The next Office release date is close at hand. Microsoft (NASDAQ:MSFT) is going to make the subscription model a no-brainer this time. But beware: The leaked Office 2013 pricing makes it seem that you'll pay a lot more with the subscription model than buying the traditional, packaged software—as much as four times more!
In IT Blogwatch, bloggers fire up their calculators (and wonder if it's time to switch to LibreOffice).
Your humble blogwatcher curated these bloggy bits for your entertainment.
Mary Jo Foley dishes the dirt:
Microsoft is believed to be ready to launch [Office 2013] within the next few weeks. ...now we know for sure that Office Standard 2013 will be...$369 and Office Professional Plus 2013...$499.
...the Office team is trying to make it more enticing for users to pay a "rental" fee for...Office 365...its cloud-hosted suite that competes with Google Apps. MORE
And Rick Burgess adds more info:
Although not precise, this fuzzy time-table could put [the] launch sometime next month [which] corroborates earlier rumors that pegged February.
...Microsoft [has] taken away multi-computer licenses [so] if you buy a copy of Office 2013...it can only legally be installed on a single device. This unsavory change was likely designed to nudge users into Office 365...which promises installation on up to five devices.
...It appears Redmond hopes to snag subscribers [with] low-cost, monthly subscriptions. ... Office 365 should be an economical choice for multi-user customers. MORE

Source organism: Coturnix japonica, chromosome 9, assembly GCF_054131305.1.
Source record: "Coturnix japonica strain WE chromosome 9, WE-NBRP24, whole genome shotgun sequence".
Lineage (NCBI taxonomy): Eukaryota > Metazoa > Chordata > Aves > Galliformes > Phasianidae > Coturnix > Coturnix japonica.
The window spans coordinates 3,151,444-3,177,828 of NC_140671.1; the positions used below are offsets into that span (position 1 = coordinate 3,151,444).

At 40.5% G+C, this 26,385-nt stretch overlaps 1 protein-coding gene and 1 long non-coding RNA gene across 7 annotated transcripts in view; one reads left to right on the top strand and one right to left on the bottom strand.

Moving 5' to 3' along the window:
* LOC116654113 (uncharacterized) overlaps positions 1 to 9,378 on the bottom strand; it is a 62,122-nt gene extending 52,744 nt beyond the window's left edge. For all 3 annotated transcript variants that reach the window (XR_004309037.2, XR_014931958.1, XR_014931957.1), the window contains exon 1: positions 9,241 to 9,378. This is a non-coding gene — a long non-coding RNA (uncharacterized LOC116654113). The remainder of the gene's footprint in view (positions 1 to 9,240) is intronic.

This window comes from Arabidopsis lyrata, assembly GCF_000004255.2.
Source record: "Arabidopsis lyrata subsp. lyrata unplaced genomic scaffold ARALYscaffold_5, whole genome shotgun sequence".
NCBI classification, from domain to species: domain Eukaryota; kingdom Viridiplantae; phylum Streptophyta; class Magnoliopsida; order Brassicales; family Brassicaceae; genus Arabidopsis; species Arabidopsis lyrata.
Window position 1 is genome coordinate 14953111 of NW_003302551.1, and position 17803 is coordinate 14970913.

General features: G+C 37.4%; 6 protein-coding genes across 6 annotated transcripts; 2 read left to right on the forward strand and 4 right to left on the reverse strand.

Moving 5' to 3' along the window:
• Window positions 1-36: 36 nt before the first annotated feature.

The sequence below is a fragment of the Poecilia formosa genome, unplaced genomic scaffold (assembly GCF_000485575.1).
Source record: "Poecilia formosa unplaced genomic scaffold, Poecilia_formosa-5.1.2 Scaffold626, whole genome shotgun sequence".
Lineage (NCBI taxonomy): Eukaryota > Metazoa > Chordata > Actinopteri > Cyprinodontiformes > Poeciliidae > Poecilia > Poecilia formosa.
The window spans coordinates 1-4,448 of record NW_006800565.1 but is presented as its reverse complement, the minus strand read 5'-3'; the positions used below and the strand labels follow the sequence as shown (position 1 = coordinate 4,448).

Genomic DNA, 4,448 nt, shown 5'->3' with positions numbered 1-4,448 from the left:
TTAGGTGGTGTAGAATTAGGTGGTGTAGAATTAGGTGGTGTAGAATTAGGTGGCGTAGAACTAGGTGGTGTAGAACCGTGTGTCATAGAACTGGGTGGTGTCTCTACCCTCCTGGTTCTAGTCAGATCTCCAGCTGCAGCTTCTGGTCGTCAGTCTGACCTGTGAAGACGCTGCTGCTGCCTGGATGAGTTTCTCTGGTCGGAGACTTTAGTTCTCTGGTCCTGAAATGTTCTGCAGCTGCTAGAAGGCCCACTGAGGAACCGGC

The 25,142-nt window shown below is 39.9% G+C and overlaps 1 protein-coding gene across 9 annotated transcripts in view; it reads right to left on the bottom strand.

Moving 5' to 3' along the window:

Wait! Not so fast, says Alex Wilhelm, who calculates that you could be paying four times the cost:
What you once purchased, you will eventually rent. ... [The] niche offerings of one-time payment...are playfully obfuscated, driving customers to the recurring option.
...Small Business/Home & Business: One time: $219 Subscription over 36.5 months: $456.25. ... only the university student saves money by renting Office...everyone else pays more. Often, much more.
...[But] most folks don’t purchase each and every single version of Office. ... [If] your average Windows user buys every other version...double the subscription cost. MORE
But is it worth upgrading? Daniel Dickinson thinks so:
...the new Outlook Caching options (ability to only cache 3 months of mail) and Excel Flash Fill make it worth while.
...[Most] other changes are either performance related or minor cosmetic tweaks. ...are these worth the cost of upgrade from 2010? ...for Business maybe, as staying evergreen has its own benefits. MORE
Meanwhile, is your Office 2013 preview expiring? Not yet, says John Callaham:
The short answer is that Office 2013 preview users don't have anything to worry about. ... "Your trial will not expire but...renew automatically. However, the trial will still expire 60 days after...Office  becomes available."
...So if you are still using the preview version of Office 2013, you still have at least a couple of extra months. MORE
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